Han Dynasty Female Court Attendant
A very fine hollow-moulded grey earthenware female court attendant from the Chinese Han Dynasty period. The figure is presented standing in a reverent pose, wearing the traditional Han Dynasty court attire, known as shenyi, consisting of a long vest, tied to the waist and long, flaring sleeves. Her hairstyle, with a parting line in the middle and a bun to the back, is highly detailed through incisions. She has a calm expression, with gently smiling lips. This type of figurine would have been mould-made, with detailing added later.
Circa 202 BC-220 ADPeriod:
Han Dynasty Provenance:
The C. Roger Moss OBE collection. The late C. Roger Moss OBE was a renowned art collector who, throughout the years, thanks to his determination and enthusiasm, was able to create an outstanding collection of artworks, most prominently from China and the Orient, but also from other cultures.Condition:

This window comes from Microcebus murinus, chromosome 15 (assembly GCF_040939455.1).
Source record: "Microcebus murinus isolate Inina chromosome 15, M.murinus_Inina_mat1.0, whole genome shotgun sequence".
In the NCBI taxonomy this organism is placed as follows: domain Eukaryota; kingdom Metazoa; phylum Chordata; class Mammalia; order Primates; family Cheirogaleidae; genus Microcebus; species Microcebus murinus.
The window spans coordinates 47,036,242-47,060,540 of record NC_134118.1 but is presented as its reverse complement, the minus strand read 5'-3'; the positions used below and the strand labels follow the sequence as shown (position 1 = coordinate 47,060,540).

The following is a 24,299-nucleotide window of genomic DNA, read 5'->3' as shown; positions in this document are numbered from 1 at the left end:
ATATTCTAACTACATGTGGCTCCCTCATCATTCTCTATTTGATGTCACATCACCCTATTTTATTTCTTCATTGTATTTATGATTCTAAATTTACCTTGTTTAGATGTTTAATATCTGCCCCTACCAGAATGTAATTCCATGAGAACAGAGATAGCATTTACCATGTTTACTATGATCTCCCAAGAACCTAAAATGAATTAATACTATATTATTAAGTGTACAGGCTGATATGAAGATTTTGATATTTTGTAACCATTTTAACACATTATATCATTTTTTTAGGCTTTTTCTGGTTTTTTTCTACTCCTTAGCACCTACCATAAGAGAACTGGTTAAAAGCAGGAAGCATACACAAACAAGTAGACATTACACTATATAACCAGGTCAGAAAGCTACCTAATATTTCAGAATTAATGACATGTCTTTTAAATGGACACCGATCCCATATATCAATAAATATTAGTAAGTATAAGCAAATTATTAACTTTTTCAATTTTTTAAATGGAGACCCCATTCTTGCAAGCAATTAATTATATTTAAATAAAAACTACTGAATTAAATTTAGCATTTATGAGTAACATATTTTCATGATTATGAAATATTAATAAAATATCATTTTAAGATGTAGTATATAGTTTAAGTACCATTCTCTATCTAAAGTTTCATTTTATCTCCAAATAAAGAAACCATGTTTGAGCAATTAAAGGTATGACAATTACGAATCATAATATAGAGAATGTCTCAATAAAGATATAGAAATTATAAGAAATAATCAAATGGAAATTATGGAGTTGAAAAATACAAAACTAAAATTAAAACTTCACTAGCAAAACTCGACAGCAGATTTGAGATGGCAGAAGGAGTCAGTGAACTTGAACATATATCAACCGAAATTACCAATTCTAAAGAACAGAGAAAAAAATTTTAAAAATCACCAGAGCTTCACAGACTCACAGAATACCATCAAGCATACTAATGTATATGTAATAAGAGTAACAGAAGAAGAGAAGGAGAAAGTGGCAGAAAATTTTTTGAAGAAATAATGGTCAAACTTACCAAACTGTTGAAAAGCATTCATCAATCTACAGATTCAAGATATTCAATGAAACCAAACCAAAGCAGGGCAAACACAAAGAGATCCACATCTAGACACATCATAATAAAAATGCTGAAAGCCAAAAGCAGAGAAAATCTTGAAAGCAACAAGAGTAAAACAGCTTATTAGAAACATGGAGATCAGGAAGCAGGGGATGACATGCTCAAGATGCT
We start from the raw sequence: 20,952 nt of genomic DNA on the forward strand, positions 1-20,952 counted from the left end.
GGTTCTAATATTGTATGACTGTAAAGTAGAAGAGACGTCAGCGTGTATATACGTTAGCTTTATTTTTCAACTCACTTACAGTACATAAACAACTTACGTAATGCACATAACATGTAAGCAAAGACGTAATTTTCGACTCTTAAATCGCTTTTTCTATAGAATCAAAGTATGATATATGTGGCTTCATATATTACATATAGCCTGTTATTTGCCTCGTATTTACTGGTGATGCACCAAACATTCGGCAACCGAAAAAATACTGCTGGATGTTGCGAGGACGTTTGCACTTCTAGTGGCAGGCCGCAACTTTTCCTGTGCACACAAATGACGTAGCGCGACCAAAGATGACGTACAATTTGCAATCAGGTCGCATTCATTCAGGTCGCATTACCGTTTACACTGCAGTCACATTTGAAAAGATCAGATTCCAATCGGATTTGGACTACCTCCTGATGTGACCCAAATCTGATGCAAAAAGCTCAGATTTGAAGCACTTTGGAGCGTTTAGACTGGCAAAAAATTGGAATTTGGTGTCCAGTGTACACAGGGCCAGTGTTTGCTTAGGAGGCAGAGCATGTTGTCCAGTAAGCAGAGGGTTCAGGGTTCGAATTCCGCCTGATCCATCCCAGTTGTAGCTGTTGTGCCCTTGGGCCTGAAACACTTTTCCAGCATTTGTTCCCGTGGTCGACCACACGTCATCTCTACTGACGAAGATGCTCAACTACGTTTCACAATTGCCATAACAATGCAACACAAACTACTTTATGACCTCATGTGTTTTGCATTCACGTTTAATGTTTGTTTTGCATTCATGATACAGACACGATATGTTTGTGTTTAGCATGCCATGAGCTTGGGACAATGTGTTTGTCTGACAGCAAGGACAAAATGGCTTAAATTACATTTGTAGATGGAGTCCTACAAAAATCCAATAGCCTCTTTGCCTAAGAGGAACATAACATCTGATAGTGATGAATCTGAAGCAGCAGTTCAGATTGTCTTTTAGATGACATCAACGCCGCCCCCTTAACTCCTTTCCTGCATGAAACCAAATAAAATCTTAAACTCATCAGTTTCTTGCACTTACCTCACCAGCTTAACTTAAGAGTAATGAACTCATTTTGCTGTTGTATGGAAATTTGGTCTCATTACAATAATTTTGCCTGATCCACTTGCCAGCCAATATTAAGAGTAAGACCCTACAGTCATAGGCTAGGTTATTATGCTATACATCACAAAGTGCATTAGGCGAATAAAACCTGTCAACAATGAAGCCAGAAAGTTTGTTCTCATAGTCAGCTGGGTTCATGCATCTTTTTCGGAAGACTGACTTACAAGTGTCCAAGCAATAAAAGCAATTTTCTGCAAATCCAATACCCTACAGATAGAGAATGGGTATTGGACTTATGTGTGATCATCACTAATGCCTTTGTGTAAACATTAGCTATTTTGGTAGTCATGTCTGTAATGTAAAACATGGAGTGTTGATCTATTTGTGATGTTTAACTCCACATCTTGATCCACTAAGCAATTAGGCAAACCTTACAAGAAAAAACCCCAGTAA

Very fine, some earthly encrustations on the surface. A very detailed example.
In Ancient China, terracotta unglazed and low-fired glazed statuettes of animals and human figures, known in Chinese as mingqi, would have been placed in the deceased’s tomb to ensure companionship and service in the afterlife. Mingqi were usually modelled as an intimation of either common objects that once played a vital role in Han Dynasty domestic life, or as zoomorphic and anthropomorphic figures that were closely related to the deceased when they were alive. Terracotta figures of court attendants, such as this fine example, were made for the service and entertainment of the owner, ensuring that their journey in the underworld was a happy one.
To discover more about the Roger Moss Collection, visit our Provenance Collection Page.